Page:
Natal’ya Kravchuk

The prevalence of domestic violence, including “educational” violence, in the countries of Central and Eastern Europe and the Commonwealth of Independent States is extremely high. Although there is no official statistical information on the prevalence of domestic violence against children in Russia, some statistics indicate that the number of child victims is in the thousands. In Russia there has already been formed a model of family relations based on violence and of bringing up children through the use of violence. The use of violence by parents against their children is justified by the Russian Orthodox Church, governmental authorities (whose discourse has rapidly changed from protecting children to protecting “traditional family values”), and the Russian people. This inevitably affects not only the prevalence of violence but also the possibility of protecting and guaranteeing the rights of children who become victims or witnesses of violence. In the eyes of Russian society, a child is not the subject of rights but the object of care and protection. This conceptual context of “passivity” of the child underlies Russian legislation’s guarantees for the protection of child victims and witnesses of violence. International standards of treatment of underage victims and witnesses, however, consider a child to be the subject of rights and provide for the State’s obligation to ensure that he/she can effectively participate in the process. At the same time, States must ensure the right of the child to special protection and care, including the prevention of re-victimization. For these purposes, it is permissible to deviate from the obligation to provide an accused with the opportunity of personal interrogation of witnesses for the prosecution. The application of the rules establishing child protection measures should not be automatic, but based on a determination of the best interests of the child in each case of the application of a particular protective measure. Russian legislation as applied in practice demonstrates that the rights of the child are not adequately protected. While its provisions apply to children under 16, they are unclear, inexhaustible, and contradictory and leave a significant number of children unprotected. Imperfection of the legislation, however, is not the only reason for the prevalence of violations of the rights of the child by both investigative and judicial authorities. A second reason is the lack of understanding by decision makers of the specific aspects of protecting a child as a vulnerable subject in the context of domestic violence. Existing Russian jurisprudence in the field of civil litigation completes this picture and proves that domestic violence is not seen as a condemned behavior that requires intervention by the authorities.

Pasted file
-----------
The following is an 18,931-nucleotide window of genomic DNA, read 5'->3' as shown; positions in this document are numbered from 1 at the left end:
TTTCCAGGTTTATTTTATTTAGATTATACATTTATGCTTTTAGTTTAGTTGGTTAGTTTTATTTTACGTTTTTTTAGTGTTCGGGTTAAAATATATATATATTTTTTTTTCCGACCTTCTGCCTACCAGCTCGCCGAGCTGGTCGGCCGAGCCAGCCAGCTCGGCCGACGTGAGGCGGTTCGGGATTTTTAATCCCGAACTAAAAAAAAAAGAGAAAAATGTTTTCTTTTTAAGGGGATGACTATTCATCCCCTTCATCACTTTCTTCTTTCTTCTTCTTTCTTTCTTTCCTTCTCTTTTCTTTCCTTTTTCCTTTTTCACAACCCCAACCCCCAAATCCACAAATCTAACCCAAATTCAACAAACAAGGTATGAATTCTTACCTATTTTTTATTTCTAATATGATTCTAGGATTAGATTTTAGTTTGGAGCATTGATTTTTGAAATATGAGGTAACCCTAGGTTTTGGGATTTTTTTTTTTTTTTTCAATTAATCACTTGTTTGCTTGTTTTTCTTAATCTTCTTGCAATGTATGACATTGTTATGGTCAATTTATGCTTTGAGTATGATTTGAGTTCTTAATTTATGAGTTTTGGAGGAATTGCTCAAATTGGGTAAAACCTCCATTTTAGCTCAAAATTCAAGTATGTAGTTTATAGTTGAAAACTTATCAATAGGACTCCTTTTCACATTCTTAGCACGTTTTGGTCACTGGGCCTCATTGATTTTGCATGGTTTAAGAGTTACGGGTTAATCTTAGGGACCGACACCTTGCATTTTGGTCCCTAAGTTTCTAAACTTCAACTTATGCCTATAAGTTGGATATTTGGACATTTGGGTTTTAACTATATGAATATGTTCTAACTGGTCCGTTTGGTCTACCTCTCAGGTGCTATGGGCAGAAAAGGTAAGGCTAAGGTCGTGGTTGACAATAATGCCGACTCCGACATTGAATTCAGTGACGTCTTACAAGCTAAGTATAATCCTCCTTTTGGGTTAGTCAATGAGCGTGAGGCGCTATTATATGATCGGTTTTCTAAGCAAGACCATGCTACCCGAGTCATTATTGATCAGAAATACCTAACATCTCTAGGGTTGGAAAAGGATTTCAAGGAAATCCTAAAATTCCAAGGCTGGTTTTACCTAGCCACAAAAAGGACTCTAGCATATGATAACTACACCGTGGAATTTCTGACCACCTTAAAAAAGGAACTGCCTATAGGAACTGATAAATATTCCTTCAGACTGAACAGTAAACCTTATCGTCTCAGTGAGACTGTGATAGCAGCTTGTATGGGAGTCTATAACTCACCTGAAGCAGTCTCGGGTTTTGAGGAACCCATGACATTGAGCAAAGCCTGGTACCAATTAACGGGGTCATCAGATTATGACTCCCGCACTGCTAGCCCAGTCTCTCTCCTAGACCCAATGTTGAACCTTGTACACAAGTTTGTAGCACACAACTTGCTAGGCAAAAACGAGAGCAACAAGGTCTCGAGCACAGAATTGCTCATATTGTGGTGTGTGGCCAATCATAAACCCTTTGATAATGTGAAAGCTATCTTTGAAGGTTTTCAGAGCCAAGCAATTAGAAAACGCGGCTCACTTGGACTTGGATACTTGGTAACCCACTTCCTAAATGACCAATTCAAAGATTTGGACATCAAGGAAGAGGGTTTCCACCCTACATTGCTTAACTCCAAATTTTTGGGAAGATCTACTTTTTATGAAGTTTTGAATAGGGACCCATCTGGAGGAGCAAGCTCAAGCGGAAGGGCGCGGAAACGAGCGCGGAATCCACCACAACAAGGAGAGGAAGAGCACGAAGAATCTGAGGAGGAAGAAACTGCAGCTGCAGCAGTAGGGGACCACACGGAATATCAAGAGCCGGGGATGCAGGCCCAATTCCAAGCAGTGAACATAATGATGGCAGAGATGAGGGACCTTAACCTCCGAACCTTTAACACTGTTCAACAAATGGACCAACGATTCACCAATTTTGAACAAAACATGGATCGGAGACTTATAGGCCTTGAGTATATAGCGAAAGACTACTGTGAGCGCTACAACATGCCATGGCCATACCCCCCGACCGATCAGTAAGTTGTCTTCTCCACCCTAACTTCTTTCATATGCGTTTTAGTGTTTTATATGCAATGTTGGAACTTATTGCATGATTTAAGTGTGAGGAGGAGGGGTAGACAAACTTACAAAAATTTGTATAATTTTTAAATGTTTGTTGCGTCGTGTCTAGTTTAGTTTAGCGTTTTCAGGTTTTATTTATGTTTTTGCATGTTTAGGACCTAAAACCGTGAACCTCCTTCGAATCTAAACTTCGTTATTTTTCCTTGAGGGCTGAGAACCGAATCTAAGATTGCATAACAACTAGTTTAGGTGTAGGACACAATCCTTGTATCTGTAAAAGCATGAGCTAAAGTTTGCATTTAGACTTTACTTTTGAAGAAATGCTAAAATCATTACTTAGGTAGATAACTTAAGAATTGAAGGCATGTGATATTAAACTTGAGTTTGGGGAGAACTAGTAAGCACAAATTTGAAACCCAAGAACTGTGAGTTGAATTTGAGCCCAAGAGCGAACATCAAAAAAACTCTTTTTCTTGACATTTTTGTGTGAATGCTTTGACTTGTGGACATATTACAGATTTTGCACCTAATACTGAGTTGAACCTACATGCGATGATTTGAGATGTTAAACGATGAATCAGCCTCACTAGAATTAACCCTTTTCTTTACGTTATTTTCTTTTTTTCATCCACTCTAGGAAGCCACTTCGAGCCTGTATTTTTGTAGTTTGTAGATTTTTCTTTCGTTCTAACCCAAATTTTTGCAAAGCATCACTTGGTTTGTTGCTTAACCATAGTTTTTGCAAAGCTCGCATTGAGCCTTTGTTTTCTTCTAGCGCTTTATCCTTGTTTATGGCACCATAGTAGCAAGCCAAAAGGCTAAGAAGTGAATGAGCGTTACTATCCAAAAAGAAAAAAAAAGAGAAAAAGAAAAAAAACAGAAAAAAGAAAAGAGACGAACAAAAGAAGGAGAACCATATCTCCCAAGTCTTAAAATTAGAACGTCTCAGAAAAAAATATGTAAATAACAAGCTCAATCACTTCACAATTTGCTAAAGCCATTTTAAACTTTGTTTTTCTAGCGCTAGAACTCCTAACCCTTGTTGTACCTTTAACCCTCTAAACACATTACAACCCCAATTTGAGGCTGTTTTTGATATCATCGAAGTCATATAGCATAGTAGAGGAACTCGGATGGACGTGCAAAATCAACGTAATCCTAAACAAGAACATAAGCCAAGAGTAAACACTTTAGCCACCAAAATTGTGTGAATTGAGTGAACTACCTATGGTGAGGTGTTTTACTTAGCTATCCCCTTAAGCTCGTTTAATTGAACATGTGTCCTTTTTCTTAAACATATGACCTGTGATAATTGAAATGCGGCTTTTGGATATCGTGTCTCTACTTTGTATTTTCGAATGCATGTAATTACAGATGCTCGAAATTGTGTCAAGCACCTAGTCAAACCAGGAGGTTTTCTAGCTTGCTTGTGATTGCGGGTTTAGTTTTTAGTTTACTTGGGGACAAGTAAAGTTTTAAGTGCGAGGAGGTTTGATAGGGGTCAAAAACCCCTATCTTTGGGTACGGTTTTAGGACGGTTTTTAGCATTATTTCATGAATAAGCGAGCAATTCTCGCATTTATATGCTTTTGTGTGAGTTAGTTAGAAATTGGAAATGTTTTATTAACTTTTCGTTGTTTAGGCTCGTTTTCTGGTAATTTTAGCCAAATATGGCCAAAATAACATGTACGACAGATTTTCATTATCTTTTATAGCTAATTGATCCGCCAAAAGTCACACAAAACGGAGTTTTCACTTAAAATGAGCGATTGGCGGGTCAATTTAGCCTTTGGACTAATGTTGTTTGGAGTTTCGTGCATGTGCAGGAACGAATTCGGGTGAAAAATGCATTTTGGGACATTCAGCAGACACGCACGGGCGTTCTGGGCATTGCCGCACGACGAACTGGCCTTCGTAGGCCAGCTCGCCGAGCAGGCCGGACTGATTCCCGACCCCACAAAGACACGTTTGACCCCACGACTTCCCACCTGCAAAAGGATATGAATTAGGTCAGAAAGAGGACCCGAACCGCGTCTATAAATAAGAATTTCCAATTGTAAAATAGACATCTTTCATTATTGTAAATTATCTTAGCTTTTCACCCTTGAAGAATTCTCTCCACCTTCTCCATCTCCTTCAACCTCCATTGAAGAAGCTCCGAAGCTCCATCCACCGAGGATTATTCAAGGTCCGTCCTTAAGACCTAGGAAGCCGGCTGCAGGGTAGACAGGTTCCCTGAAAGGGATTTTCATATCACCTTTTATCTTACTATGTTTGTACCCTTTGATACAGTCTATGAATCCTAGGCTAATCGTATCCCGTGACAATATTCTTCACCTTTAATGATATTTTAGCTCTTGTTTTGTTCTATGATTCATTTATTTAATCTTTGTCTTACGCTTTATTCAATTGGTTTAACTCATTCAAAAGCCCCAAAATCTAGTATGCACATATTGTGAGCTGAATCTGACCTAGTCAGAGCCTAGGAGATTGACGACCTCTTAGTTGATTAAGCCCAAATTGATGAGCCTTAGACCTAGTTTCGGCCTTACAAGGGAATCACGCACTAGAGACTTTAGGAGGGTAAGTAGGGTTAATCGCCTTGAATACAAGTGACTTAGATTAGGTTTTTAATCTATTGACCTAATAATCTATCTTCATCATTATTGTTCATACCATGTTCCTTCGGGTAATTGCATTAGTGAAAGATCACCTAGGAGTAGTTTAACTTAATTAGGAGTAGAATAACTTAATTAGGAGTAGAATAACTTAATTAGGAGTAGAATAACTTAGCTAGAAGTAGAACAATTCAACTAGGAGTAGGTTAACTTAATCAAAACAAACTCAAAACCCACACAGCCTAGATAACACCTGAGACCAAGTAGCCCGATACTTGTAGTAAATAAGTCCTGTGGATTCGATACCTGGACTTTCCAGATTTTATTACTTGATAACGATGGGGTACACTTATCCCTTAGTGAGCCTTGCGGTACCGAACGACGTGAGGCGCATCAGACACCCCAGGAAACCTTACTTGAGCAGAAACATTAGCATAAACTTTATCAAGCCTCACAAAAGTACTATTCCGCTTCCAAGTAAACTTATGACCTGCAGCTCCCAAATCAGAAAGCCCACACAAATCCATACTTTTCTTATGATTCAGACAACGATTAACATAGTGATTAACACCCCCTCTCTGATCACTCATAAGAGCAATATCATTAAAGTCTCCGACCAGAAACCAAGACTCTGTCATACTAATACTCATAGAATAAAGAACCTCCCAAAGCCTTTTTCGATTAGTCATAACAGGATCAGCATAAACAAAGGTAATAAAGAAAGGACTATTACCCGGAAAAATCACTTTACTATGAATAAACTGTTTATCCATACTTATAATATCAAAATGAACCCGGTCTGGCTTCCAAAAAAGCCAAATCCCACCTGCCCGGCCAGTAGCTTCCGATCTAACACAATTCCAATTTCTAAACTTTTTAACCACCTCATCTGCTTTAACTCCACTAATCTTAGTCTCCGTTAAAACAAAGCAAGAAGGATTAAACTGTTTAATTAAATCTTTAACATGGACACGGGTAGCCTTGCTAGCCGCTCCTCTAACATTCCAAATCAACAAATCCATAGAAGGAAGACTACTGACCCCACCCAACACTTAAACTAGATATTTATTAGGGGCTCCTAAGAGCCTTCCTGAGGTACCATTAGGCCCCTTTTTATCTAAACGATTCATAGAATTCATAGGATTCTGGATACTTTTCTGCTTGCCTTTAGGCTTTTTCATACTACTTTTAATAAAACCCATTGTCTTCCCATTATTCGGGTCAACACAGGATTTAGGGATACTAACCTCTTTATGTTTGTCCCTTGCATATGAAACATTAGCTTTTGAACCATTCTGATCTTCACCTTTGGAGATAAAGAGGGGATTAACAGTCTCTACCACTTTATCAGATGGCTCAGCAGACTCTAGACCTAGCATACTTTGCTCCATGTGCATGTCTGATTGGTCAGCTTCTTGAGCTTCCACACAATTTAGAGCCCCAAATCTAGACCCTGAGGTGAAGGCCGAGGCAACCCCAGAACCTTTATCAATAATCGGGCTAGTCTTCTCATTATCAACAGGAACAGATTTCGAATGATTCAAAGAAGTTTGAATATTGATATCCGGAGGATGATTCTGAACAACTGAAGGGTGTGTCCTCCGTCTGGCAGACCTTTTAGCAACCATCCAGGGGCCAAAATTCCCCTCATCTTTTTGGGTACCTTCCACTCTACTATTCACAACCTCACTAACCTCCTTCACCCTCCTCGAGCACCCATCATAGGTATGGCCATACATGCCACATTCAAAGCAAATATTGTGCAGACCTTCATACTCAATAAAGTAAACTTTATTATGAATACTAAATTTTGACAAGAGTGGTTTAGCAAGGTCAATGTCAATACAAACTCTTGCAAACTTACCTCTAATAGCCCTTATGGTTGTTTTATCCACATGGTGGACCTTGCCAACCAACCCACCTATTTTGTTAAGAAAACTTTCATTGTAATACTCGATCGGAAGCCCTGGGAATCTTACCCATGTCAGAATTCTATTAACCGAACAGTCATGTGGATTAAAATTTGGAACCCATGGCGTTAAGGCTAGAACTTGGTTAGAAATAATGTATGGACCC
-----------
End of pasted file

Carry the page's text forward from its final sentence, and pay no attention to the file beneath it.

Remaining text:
Aleksandr Evseev